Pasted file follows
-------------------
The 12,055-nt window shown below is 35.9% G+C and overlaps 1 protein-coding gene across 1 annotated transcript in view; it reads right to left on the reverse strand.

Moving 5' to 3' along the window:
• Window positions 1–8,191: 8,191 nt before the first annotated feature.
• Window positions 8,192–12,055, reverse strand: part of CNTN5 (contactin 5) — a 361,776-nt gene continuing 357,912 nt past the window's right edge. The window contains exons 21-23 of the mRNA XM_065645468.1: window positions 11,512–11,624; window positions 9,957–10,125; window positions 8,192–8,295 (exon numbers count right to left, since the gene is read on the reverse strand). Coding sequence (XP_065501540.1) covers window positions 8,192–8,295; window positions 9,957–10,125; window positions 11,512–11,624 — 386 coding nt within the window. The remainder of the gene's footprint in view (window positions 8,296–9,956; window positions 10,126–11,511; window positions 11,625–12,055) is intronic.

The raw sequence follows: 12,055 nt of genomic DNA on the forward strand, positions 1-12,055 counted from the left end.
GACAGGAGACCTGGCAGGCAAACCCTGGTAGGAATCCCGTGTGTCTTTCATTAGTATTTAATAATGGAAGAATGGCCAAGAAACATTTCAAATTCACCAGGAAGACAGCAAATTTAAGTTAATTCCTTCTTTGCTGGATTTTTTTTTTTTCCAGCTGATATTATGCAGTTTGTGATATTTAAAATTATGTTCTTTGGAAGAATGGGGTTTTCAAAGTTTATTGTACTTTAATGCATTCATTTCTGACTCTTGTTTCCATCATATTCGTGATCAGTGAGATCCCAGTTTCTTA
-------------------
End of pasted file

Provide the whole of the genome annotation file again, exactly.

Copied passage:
The 12,055-nt window shown below is 35.9% G+C and overlaps 1 protein-coding gene across 1 annotated transcript in view; it reads right to left on the reverse strand.

Moving 5' to 3' along the window:
• Window positions 1–8,191: 8,191 nt before the first annotated feature.
• Window positions 8,192–12,055, reverse strand: part of CNTN5 (contactin 5) — a 361,776-nt gene continuing 357,912 nt past the window's right edge. The window contains exons 21-23 of the mRNA XM_065645468.1: window positions 11,512–11,624; window positions 9,957–10,125; window positions 8,192–8,295 (exon numbers count right to left, since the gene is read on the reverse strand). Coding sequence (XP_065501540.1) covers window positions 8,192–8,295; window positions 9,957–10,125; window positions 11,512–11,624 — 386 coding nt within the window. The remainder of the gene's footprint in view (window positions 8,296–9,956; window positions 10,126–11,511; window positions 11,625–12,055) is intronic.

The raw sequence follows: 12,055 nt of genomic DNA on the forward strand, positions 1-12,055 counted from the left end.
GACAGGAGACCTGGCAGGCAAACCCTGGTAGGAATCCCGTGTGTCTTTCATTAGTATTTAATAATGGAAGAATGGCCAAGAAACATTTCAAATTCACCAGGAAGACAGCAAATTTAAGTTAATTCCTTCTTTGCTGGATTTTTTTTTTTTCCAGCTGATATTATGCAGTTTGTGATATTTAAAATTATGTTCTTTGGAAGAATGGGGTTTTCAAAGTTTATTGTACTTTAATGCATTCATTTCTGACTCTTGTTTCCATCATATTCGTGATCAGTGAGATCCCAGTTTCTTA